Moral:  if you aren’t dangerous, try not to look as though you are.

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Tuesday, September 11:

Some days are just like that; they roll over you like a fog, leaving you with the conviction that nothing good will ever happen, could ever happen, again.  Why is that?

Farming means there are a great many things over which you have little control.  When you drive a car, or operate a computer, or bake a cake, for the most part things go where you send them, stay where you put them, time out the way you expect them to.  Not so the farming.  A dozen, twenty, balls in the air.  Feet set on a tight rope which sways this way and that.  The particular is always before you, in all its vagaries, and without the years of experience which would teach you that for all the fluctuation of the small things the big picture is more or less stable, you react with every change, flinch at every air pocket on the route.

Some days you end up air sick.

Only the love you have of the act itself; only that you cannot tear your eyes from the clump of gentians pushing sideways from under a damp rock, that the plodding down the hill with a bucket in one hand, eyes counting the boards in the fence that still need to be mended, still after a year, two years, fulfills some need we have for continuity, stability, connection; only these and things like these tie you firmly to the thing you are afraid of and cannot do without.

Most days are better, though.  There are red apples in the top of the barnyard tree, and if someone climbs up there and shakes the branches the apples will come raining down and send the chickens squawking, Bridget, the sorrel mini, running to steal what she can before the children fill their buckets.

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Monday, September 10:

This is to answer the question, “What do you feed the homestead pig?”

Corn stalks.  There is a big stack of these in a spare stall, and we throw in six or seven every day or two.  They must be getting eaten, because anyone who has cleaned a stall where they were not getting eaten knows just how miserable and tangled the bedding gets, and the bedding in the pig pen is loose and duffy, with only a few fragments of cornstalk in it.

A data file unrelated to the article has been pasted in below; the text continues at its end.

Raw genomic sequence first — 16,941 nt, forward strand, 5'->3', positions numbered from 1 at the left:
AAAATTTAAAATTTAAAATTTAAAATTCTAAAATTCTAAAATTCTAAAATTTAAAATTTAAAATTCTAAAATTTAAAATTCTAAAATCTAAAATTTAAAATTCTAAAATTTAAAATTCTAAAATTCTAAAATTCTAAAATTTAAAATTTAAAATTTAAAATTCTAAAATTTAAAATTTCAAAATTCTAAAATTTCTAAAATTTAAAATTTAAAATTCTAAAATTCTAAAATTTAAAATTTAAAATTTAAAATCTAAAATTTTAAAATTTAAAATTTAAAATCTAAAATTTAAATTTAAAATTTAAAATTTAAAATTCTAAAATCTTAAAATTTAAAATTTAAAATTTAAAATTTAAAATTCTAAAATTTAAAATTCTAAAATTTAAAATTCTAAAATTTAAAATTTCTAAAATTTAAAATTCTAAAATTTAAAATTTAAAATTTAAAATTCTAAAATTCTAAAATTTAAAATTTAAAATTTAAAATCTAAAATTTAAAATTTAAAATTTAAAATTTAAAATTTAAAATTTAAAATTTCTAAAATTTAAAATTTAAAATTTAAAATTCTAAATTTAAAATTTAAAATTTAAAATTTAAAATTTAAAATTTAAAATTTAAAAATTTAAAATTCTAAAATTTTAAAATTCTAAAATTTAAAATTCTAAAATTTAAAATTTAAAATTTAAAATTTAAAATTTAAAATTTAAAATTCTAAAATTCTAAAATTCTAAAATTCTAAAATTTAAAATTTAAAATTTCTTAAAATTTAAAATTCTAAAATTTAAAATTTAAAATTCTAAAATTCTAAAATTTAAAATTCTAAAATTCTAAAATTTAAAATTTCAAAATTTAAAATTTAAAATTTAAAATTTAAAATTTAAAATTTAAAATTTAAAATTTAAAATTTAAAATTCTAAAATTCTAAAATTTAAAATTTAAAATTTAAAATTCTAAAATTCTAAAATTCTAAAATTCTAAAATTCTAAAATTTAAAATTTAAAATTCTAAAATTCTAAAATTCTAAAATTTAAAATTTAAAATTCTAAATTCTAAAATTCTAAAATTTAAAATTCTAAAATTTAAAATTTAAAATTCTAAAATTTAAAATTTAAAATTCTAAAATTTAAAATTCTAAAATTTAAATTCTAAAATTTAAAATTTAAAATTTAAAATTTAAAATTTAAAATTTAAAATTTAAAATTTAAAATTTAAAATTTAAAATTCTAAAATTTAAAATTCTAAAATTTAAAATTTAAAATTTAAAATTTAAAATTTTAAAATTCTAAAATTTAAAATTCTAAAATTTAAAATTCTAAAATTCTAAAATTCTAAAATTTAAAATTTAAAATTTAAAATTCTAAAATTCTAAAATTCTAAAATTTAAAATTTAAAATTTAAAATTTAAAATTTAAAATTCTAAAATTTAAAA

Windfall apples.  Our farm has five apple trees within forty yards of the pig sty.  Piglets who run from a human being at the fence will poke their noses through the gaps in the wire when offered a slice of apple taken off with someone’s Uncle Henry.  In the season there is always a bucket or two of windfall apples beside the pig pen, and passers-by hand-feed them to the babies, or tip a dozen over the fence if in a hurry.  Apples are good pig food, at least so say the pigs.

Swill, slops, garbage, whatever name you give it, waste food from cooking and the table is good pig calories.  We boil it in a big kettle to increase its appeal – pigs and chickens prefer cooked scraps to a jumble of vegetable waste and leftovers – and the pigs eat it enthusiastically.

Skim milk, buttermilk, whey – dairy waste of all kinds.  Particularly good is to keep a bucket of skim milk by the wood furnace where it will clabber overnight into a thick yogurt full of beneficial lactobacilli and nourishment.

Bakery waste.  Some kind soul in the city brings bags of waste from a gourmet bakery and gives them to the sisters at the monastery; what cannot be utilized there often ends up at our farm, where the pigs love it soaked in milk or warm water.  Chickens love it too.

Cooking water.  When we steam or boil anything – except pork – the water is saved and added to the swill bucket at the foot of the basement stairs.  Pasta water is starchy and full of calories, but the water from boiling corn or steaming green beans is not to be despised, being full of flavor as well as – so nutritionists who want us to eat our vegs raw will tell us – all the vitamins leached from the vegetables.

Hay.  Yes, hay.  Pigs like grass and will eat a good deal of the waste hay from the cows’ manger.

Weeds pulled from the pasture in a spare moment.  Wheelbarrow loads of weeds and vines and half-spoiled vegs from the garden.

That’s all that comes to mind at the moment, but it gives you the idea.